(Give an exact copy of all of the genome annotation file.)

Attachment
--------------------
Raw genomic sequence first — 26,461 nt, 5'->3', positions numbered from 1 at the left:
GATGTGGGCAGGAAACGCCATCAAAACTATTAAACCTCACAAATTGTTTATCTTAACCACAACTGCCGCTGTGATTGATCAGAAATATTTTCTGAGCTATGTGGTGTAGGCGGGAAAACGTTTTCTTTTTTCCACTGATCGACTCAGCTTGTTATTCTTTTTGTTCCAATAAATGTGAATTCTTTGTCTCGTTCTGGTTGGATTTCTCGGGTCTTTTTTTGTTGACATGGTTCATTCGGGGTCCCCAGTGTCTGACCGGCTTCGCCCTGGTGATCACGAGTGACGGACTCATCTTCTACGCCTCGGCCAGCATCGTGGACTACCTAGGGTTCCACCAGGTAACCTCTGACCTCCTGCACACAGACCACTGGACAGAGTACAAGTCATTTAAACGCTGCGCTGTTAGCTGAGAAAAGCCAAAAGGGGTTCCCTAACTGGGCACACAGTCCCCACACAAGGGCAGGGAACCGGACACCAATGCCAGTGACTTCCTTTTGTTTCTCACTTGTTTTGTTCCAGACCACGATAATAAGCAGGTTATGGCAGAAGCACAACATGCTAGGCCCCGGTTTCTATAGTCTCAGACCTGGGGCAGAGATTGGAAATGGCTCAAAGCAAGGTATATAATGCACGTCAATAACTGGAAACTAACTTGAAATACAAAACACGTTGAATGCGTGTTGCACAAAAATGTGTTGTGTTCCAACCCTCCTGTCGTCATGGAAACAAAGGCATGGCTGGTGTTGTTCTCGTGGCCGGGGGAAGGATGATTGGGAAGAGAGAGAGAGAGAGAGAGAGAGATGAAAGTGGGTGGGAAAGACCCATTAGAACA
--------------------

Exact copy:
Raw genomic sequence first — 26,461 nt, 5'->3', positions numbered from 1 at the left:
GATGTGGGCAGGAAACGCCATCAAAACTATTAAACCTCACAAATTGTTTATCTTAACCACAACTGCCGCTGTGATTGATCAGAAATATTTTCTGAGCTATGTGGTGTAGGCGGGAAAACGTTTTCTTTTTTCCACTGATCGACTCAGCTTGTTATTCTTTTTGTTCCAATAAATGTGAATTCTTTGTCTCGTTCTGGTTGGATTTCTCGGGTCTTTTTTTGTTGACATGGTTCATTCGGGGTCCCCAGTGTCTGACCGGCTTCGCCCTGGTGATCACGAGTGACGGACTCATCTTCTACGCCTCGGCCAGCATCGTGGACTACCTAGGGTTCCACCAGGTAACCTCTGACCTCCTGCACACAGACCACTGGACAGAGTACAAGTCATTTAAACGCTGCGCTGTTAGCTGAGAAAAGCCAAAAGGGGTTCCCTAACTGGGCACACAGTCCCCACACAAGGGCAGGGAACCGGACACCAATGCCAGTGACTTCCTTTTGTTTCTCACTTGTTTTGTTCCAGACCACGATAATAAGCAGGTTATGGCAGAAGCACAACATGCTAGGCCCCGGTTTCTATAGTCTCAGACCTGGGGCAGAGATTGGAAATGGCTCAAAGCAAGGTATATAATGCACGTCAATAACTGGAAACTAACTTGAAATACAAAACACGTTGAATGCGTGTTGCACAAAAATGTGTTGTGTTCCAACCCTCCTGTCGTCATGGAAACAAAGGCATGGCTGGTGTTGTTCTCGTGGCCGGGGGAAGGATGATTGGGAAGAGAGAGAGAGAGAGAGAGAGAGATGAAAGTGGGTGGGAAAGACCCATTAGAACA